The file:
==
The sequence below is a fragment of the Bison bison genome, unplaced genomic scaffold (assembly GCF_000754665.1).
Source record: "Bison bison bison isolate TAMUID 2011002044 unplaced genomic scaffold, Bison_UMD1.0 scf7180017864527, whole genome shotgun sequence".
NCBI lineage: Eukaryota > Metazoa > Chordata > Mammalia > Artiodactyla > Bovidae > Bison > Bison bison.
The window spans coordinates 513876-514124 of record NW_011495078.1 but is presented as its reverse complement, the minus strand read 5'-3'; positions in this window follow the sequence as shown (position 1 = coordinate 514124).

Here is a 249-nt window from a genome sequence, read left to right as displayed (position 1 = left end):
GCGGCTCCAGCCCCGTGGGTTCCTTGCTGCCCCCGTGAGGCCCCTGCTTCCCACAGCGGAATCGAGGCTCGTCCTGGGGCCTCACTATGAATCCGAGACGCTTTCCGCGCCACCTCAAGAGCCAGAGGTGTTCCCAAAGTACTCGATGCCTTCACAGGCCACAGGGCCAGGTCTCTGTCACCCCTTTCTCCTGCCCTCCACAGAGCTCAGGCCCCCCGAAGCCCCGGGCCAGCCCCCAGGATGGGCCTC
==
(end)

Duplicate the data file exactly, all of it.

The sequence below is a fragment of the Bison bison genome, unplaced genomic scaffold (assembly GCF_000754665.1).
Source record: "Bison bison bison isolate TAMUID 2011002044 unplaced genomic scaffold, Bison_UMD1.0 scf7180017864527, whole genome shotgun sequence".
NCBI lineage: Eukaryota > Metazoa > Chordata > Mammalia > Artiodactyla > Bovidae > Bison > Bison bison.
The window spans coordinates 513876-514124 of record NW_011495078.1 but is presented as its reverse complement, the minus strand read 5'-3'; positions in this window follow the sequence as shown (position 1 = coordinate 514124).

Here is a 249-nt window from a genome sequence, read left to right as displayed (position 1 = left end):
GCGGCTCCAGCCCCGTGGGTTCCTTGCTGCCCCCGTGAGGCCCCTGCTTCCCACAGCGGAATCGAGGCTCGTCCTGGGGCCTCACTATGAATCCGAGACGCTTTCCGCGCCACCTCAAGAGCCAGAGGTGTTCCCAAAGTACTCGATGCCTTCACAGGCCACAGGGCCAGGTCTCTGTCACCCCTTTCTCCTGCCCTCCACAGAGCTCAGGCCCCCCGAAGCCCCGGGCCAGCCCCCAGGATGGGCCTC